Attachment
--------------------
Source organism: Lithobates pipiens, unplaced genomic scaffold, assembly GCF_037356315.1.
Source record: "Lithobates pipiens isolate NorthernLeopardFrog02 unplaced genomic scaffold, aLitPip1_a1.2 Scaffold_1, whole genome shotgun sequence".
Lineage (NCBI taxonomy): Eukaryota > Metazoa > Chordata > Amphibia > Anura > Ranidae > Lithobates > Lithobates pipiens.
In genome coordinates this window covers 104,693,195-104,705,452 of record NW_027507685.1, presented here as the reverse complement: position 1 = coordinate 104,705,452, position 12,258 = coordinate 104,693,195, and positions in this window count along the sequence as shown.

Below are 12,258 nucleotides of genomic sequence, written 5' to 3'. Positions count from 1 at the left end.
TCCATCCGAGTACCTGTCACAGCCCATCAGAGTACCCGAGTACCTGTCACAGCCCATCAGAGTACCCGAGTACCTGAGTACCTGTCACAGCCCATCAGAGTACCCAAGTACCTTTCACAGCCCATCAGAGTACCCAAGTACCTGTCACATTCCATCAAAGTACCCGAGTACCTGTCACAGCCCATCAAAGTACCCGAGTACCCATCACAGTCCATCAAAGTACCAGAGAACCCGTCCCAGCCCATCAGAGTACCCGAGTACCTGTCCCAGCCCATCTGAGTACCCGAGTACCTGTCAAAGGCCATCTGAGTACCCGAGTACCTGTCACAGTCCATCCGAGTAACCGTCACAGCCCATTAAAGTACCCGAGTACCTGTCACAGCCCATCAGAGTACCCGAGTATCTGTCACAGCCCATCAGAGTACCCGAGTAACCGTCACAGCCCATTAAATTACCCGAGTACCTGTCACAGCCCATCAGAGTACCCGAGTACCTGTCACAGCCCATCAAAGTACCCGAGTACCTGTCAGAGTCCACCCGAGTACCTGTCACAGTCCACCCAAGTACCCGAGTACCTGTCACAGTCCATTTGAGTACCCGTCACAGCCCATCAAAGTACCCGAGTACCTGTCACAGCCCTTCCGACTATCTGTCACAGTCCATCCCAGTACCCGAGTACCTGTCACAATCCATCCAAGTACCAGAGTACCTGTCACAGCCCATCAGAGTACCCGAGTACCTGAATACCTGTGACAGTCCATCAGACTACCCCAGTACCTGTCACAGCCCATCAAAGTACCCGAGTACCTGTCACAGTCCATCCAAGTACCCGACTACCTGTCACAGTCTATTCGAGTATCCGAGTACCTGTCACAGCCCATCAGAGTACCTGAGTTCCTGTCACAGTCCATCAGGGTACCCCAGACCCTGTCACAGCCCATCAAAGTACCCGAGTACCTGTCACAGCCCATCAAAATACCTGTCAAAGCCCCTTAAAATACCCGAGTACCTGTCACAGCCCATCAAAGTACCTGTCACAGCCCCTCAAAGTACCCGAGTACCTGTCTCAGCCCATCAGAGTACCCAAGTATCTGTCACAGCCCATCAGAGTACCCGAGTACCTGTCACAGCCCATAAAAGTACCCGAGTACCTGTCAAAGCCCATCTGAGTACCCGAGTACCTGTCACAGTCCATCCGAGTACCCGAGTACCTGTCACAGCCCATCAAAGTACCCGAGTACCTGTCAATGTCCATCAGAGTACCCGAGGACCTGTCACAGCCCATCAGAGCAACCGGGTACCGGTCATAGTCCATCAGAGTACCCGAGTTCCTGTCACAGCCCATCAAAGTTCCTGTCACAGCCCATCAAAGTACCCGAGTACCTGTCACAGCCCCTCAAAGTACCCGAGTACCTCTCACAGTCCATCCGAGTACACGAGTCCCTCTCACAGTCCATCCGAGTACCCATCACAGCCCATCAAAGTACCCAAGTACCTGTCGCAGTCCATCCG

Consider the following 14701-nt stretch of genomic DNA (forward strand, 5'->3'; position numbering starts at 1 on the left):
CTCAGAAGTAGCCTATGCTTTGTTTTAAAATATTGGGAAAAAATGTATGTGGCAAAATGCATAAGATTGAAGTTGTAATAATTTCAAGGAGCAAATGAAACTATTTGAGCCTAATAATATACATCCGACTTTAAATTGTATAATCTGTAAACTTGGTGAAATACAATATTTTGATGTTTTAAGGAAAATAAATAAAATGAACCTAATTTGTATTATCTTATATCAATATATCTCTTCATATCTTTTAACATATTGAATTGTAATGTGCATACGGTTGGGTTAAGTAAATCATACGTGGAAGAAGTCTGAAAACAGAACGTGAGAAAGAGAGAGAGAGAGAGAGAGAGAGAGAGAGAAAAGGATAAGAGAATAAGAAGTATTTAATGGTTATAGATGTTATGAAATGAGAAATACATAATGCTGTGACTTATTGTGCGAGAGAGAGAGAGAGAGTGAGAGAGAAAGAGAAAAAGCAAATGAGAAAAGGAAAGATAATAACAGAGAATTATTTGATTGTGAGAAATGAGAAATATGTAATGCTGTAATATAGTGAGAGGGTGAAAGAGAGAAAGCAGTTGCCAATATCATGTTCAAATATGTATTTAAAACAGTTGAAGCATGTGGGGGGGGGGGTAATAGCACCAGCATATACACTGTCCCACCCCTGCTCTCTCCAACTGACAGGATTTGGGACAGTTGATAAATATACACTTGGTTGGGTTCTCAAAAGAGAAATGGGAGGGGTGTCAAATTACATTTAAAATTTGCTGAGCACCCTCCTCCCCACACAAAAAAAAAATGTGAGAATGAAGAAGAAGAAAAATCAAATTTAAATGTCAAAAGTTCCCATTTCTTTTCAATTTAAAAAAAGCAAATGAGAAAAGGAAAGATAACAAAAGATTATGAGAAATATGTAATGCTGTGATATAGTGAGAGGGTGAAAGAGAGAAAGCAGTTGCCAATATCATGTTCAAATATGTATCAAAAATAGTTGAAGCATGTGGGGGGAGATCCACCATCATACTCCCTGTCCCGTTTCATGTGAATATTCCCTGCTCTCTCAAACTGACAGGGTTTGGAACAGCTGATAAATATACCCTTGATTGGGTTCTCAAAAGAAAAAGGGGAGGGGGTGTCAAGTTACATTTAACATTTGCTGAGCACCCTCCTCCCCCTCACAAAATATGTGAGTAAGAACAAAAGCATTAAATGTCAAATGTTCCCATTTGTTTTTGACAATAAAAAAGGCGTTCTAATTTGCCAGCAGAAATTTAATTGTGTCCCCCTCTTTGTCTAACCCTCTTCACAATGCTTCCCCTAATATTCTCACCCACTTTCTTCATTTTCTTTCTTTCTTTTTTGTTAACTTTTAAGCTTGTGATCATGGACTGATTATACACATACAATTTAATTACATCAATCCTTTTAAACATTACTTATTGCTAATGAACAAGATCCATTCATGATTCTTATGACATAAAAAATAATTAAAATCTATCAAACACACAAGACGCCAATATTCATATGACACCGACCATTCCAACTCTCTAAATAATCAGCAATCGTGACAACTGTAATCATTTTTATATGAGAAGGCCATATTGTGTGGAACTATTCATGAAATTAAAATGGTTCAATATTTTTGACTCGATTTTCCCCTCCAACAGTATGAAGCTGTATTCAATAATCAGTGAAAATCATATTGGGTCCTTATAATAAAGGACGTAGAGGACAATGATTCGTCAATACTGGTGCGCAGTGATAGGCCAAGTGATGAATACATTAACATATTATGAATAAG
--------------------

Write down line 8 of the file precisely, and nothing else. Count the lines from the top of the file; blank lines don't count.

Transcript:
CTCAGAAGTAGCCTATGCTTTGTTTTAAAATATTGGGAAAAAATGTATGTGGCAAAATGCATAAGATTGAAGTTGTAATAATTTCAAGGAGCAAATGAAACTATTTGAGCCTAATAATATACATCCGACTTTAAATTGTATAATCTGTAAACTTGGTGAAATACAATATTTTGATGTTTTAAGGAAAATAAATAAAATGAACCTAATTTGTATTATCTTATATCAATATATCTCTTCATATCTTTTAACATATTGAATTGTAATGTGCATACGGTTGGGTTAAGTAAATCATACGTGGAAGAAGTCTGAAAACAGAACGTGAGAAAGAGAGAGAGAGAGAGAGAGAGAGAGAGAGAAAAGGATAAGAGAATAAGAAGTATTTAATGGTTATAGATGTTATGAAATGAGAAATACATAATGCTGTGACTTATTGTGCGAGAGAGAGAGAGAGAGTGAGAGAGAAAGAGAAAAAGCAAATGAGAAAAGGAAAGATAATAACAGAGAATTATTTGATTGTGAGAAATGAGAAATATGTAATGCTGTAATATAGTGAGAGGGTGAAAGAGAGAAAGCAGTTGCCAATATCATGTTCAAATATGTATTTAAAACAGTTGAAGCATGTGGGGGGGGGGGTAATAGCACCAGCATATACACTGTCCCACCCCTGCTCTCTCCAACTGACAGGATTTGGGACAGTTGATAAATATACACTTGGTTGGGTTCTCAAAAGAGAAATGGGAGGGGTGTCAAATTACATTTAAAATTTGCTGAGCACCCTCCTCCCCACACAAAAAAAAAATGTGAGAATGAAGAAGAAGAAAAATCAAATTTAAATGTCAAAAGTTCCCATTTCTTTTCAATTTAAAAAAAGCAAATGAGAAAAGGAAAGATAACAAAAGATTATGAGAAATATGTAATGCTGTGATATAGTGAGAGGGTGAAAGAGAGAAAGCAGTTGCCAATATCATGTTCAAATATGTATCAAAAATAGTTGAAGCATGTGGGGGGAGATCCACCATCATACTCCCTGTCCCGTTTCATGTGAATATTCCCTGCTCTCTCAAACTGACAGGGTTTGGAACAGCTGATAAATATACCCTTGATTGGGTTCTCAAAAGAAAAAGGGGAGGGGGTGTCAAGTTACATTTAACATTTGCTGAGCACCCTCCTCCCCCTCACAAAATATGTGAGTAAGAACAAAAGCATTAAATGTCAAATGTTCCCATTTGTTTTTGACAATAAAAAAGGCGTTCTAATTTGCCAGCAGAAATTTAATTGTGTCCCCCTCTTTGTCTAACCCTCTTCACAATGCTTCCCCTAATATTCTCACCCACTTTCTTCATTTTCTTTCTTTCTTTTTTGTTAACTTTTAAGCTTGTGATCATGGACTGATTATACACATACAATTTAATTACATCAATCCTTTTAAACATTACTTATTGCTAATGAACAAGATCCATTCATGATTCTTATGACATAAAAAATAATTAAAATCTATCAAACACACAAGACGCCAATATTCATATGACACCGACCATTCCAACTCTCTAAATAATCAGCAATCGTGACAACTGTAATCATTTTTATATGAGAAGGCCATATTGTGTGGAACTATTCATGAAATTAAAATGGTTCAATATTTTTGACTCGATTTTCCCCTCCAACAGTATGAAGCTGTATTCAATAATCAGTGAAAATCATATTGGGTCCTTATAATAAAGGACGTAGAGGACAATGATTCGTCAATACTGGTGCGCAGTGATAGGCCAAGTGATGAATACATTAACATATTATGAATAAG